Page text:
Other plication and valve repair approaches are disclosed in PCT International Patent Application Nos. PCT/US01/42653 and PCT/US01/31709, which are co-owned by the assignee of the present invention and entitled “Minimally Invasive Annuloplasty Procedure and Apparatus” and “Minimally Invasive Valve Repair Procedure and Apparatus,” respectively. These approaches, in-part, address various inherent disadvantages with prior open heart surgical procedures as described, for example, by F. Maisano, et al. in their article entitled “The double-orifice technique as a standardized approach to treat mitral regurgitation due to severe myxomatous disease” which appeared in European Journal of Cardio-thoracic Surgery, Vol. 17 (2000) 201-205. Disadvantages associated with such open-heart procedures include cumbersome suture management, timely knot tying steps, pain, and long recovery time.
 Generally, known annuloplasty ring and band recipients are required to undergo anticoagulation therapy for a minimum of several months post-operatively due to the high risk of prosthesis-induced thrombosis. However, anticoagulation therapy increases the risk of bleeding complications due to the inhibition of blood clot formation.
 Applicants believe that there remains a need for improved valvular repair apparatus and methods.
 The present invention involves annuloplasty systems that avoid problems and disadvantages of the prior art. The present invention involves an annuloplasty system for repairing a valve in a patient's heart. The system comprises a surgical implant, which includes a member having first and second end portions. The implant member further is configured and/or adapted to form a partial ring along a portion of one of the valve annulae of a patient's heart such as the mitral or tricuspid valve annulus. The implant member is axially elastic such that it can axially expand and contract and includes first and second anchors extending from the end portions of the implant member to anchor the implant in tissue such as the mitral or tricuspid valve annulus. The system can facilitate tissue plication (e.g., of the posterior annulus of the mitral valve or the anterior annulus of the tricuspid valve) and reinforcement of a valve annulus.
 The partial ring configuration may reduce or minimize the risk of stenosis as compared to more bulky systems using full rings. This configuration also can reduce the amount of prosthetic material that is exposed to blood flow, thus, minimizing or eliminating the requirement for post-operative anticoagulation. Further, since the ends are not joined, the surgeon need not place anything on the anterior portion of the annulus (in the case of mitral valve repair), which otherwise could obstruct flow intake.
 According to another aspect of the annuloplasty system, clips can be used in lieu of sutures to anchor or fasten the implant in the desired position. This eliminates cumbersome suturing approaches, simplifies implantation as compared to conventional methods, and facilitates minimally invasive (e.g., endoscopic) approaches to valve annuloplasty (e.g., mitral or tricuspid valve annuloplasty).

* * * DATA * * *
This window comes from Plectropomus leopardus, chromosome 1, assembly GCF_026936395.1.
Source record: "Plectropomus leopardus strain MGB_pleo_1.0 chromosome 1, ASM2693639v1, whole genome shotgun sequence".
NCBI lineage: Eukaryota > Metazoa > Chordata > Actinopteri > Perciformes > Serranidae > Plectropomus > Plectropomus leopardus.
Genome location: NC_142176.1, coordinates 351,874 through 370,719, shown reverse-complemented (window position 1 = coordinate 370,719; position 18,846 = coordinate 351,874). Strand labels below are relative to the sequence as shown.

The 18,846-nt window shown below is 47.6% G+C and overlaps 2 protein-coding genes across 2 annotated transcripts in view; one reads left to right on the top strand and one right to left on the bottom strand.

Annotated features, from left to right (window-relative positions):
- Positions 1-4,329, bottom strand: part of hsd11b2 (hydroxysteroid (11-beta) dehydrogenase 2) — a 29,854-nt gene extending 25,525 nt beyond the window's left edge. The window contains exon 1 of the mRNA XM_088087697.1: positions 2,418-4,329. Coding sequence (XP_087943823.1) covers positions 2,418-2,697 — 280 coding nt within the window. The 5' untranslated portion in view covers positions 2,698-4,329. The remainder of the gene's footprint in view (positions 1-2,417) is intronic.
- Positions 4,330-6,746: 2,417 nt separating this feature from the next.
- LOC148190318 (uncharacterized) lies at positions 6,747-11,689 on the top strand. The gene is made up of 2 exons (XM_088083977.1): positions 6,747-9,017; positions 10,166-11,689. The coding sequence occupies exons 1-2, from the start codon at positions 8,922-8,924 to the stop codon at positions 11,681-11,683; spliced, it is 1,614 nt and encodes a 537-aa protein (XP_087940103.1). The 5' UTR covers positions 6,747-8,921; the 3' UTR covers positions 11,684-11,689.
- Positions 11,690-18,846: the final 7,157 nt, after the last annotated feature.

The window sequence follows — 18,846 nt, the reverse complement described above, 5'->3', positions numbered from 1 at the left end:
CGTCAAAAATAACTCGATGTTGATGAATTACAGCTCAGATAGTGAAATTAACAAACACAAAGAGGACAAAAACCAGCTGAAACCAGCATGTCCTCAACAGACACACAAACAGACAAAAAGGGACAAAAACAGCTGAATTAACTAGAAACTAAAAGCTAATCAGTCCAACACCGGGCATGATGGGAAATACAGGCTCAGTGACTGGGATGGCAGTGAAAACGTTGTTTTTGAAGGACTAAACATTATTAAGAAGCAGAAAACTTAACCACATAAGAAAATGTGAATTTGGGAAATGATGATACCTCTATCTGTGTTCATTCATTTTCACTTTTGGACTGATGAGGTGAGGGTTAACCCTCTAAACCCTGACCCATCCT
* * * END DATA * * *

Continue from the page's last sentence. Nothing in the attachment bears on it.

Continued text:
According to one embodiment of the invention, the implant member has a small cross-sectional dimension, but it is curved to form an implant of much greater overall transverse dimension or diameter. In this embodiment, the implant member can comprise a wire formed to have, for example, an undulating configuration adapted for implantation within the valve annulus. The implant wire with a wire diameter, for example, can range from about 0.002 to 0.062 inches, yet have an overall transverse dimension (measured from peak to trough) of about 0.010 to 0.375 inches. Preferably, the overall transverse dimension, which also may be described as the width or amplitude of the undulating member, taken along a portion of the implant is about 5 to 10 times greater than the implant wire diameter. This construction facilitates implant stability and proper implant orientation with respect to the annulus, while minimizing implant bulk, which, in turn, can reduce or eliminate the risk of prostheses induced thrombosis.
 The curved wire construction of the present invention also can be configured to provide desirable flexibility so that the implant can comply with annulus flexure during normal cardiac function. The implant also can be configured to be axially elastic or compliant. With such axial elasticity, the implant can expand and contract to accommodate annulus expansion and contraction during relaxation (i.e., expansion) and contraction of the left ventricle.
 According to a further embodiment of the invention, the implant member can comprise a wire formed to have a plurality of loops formed therein. Anchors or sutures can be attached to the loops and tissue to secure the implant member to the tissue. The wire diameter typically is about 0.002 to 0.062 inches and the diameter of the loops preferably range from about 0.010 to 0.050 inches. As the annulus is secured to the loops, it conforms to the implant shape, which can be configured to reshape the annulus toward or to its original size and shape to improve or correct cardiac function.